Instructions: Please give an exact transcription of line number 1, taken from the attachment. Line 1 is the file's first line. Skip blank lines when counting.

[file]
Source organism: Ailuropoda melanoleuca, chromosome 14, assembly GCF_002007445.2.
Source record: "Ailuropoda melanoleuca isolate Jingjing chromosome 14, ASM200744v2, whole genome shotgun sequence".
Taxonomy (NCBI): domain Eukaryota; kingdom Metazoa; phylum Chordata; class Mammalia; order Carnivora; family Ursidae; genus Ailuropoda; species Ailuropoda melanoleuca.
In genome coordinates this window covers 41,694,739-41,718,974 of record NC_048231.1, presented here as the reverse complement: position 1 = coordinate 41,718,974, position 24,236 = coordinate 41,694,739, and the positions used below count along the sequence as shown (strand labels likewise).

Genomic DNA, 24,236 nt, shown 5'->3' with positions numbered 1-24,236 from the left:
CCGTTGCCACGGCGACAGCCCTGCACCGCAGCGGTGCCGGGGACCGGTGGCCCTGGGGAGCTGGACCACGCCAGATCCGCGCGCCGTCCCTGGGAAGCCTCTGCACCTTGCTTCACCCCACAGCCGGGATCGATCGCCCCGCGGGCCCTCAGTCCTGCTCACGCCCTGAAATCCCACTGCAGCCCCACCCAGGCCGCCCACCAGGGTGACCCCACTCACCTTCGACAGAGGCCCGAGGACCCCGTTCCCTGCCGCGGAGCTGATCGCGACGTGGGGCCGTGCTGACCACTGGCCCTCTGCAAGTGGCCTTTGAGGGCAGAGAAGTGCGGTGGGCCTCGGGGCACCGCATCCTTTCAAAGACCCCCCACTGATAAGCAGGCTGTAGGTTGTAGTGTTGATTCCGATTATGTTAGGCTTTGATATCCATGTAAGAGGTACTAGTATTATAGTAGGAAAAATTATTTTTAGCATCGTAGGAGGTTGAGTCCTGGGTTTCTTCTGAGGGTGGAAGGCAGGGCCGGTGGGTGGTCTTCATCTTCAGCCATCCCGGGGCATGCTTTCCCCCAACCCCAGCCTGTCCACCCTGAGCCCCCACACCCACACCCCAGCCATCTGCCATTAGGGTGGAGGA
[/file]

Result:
Source organism: Ailuropoda melanoleuca, chromosome 14, assembly GCF_002007445.2.